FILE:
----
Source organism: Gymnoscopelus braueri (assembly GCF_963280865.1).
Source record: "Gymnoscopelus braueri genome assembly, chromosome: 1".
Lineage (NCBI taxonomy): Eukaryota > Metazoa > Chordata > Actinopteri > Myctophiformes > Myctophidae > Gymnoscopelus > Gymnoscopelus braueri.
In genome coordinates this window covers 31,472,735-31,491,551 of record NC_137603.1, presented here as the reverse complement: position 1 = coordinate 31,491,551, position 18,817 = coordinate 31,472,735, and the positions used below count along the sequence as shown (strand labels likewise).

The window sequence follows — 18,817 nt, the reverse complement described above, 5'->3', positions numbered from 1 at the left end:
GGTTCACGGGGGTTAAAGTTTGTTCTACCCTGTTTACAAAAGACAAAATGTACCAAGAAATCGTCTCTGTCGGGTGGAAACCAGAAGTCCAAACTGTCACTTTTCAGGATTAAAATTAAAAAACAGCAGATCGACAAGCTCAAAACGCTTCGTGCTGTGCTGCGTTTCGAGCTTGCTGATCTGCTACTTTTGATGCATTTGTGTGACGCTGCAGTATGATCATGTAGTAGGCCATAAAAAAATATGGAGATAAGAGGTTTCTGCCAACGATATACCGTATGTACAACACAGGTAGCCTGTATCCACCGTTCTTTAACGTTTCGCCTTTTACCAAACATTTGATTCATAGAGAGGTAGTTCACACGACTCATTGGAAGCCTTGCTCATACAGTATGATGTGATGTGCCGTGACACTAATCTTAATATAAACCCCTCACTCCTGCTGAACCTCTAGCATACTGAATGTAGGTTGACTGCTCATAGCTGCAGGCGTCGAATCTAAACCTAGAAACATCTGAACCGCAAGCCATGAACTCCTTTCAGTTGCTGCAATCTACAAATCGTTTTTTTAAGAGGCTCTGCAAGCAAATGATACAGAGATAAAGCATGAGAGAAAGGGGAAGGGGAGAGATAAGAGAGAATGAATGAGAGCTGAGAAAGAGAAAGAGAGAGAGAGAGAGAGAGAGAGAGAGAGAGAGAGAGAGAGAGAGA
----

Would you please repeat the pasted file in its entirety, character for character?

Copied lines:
Source organism: Gymnoscopelus braueri (assembly GCF_963280865.1).
Source record: "Gymnoscopelus braueri genome assembly, chromosome: 1".
Lineage (NCBI taxonomy): Eukaryota > Metazoa > Chordata > Actinopteri > Myctophiformes > Myctophidae > Gymnoscopelus > Gymnoscopelus braueri.
In genome coordinates this window covers 31,472,735-31,491,551 of record NC_137603.1, presented here as the reverse complement: position 1 = coordinate 31,491,551, position 18,817 = coordinate 31,472,735, and the positions used below count along the sequence as shown (strand labels likewise).

The window sequence follows — 18,817 nt, the reverse complement described above, 5'->3', positions numbered from 1 at the left end:
GGTTCACGGGGGTTAAAGTTTGTTCTACCCTGTTTACAAAAGACAAAATGTACCAAGAAATCGTCTCTGTCGGGTGGAAACCAGAAGTCCAAACTGTCACTTTTCAGGATTAAAATTAAAAAACAGCAGATCGACAAGCTCAAAACGCTTCGTGCTGTGCTGCGTTTCGAGCTTGCTGATCTGCTACTTTTGATGCATTTGTGTGACGCTGCAGTATGATCATGTAGTAGGCCATAAAAAAATATGGAGATAAGAGGTTTCTGCCAACGATATACCGTATGTACAACACAGGTAGCCTGTATCCACCGTTCTTTAACGTTTCGCCTTTTACCAAACATTTGATTCATAGAGAGGTAGTTCACACGACTCATTGGAAGCCTTGCTCATACAGTATGATGTGATGTGCCGTGACACTAATCTTAATATAAACCCCTCACTCCTGCTGAACCTCTAGCATACTGAATGTAGGTTGACTGCTCATAGCTGCAGGCGTCGAATCTAAACCTAGAAACATCTGAACCGCAAGCCATGAACTCCTTTCAGTTGCTGCAATCTACAAATCGTTTTTTTAAGAGGCTCTGCAAGCAAATGATACAGAGATAAAGCATGAGAGAAAGGGGAAGGGGAGAGATAAGAGAGAATGAATGAGAGCTGAGAAAGAGAAAGAGAGAGAGAGAGAGAGAGAGAGAGAGAGAGAGAGAGAGAGAGAGA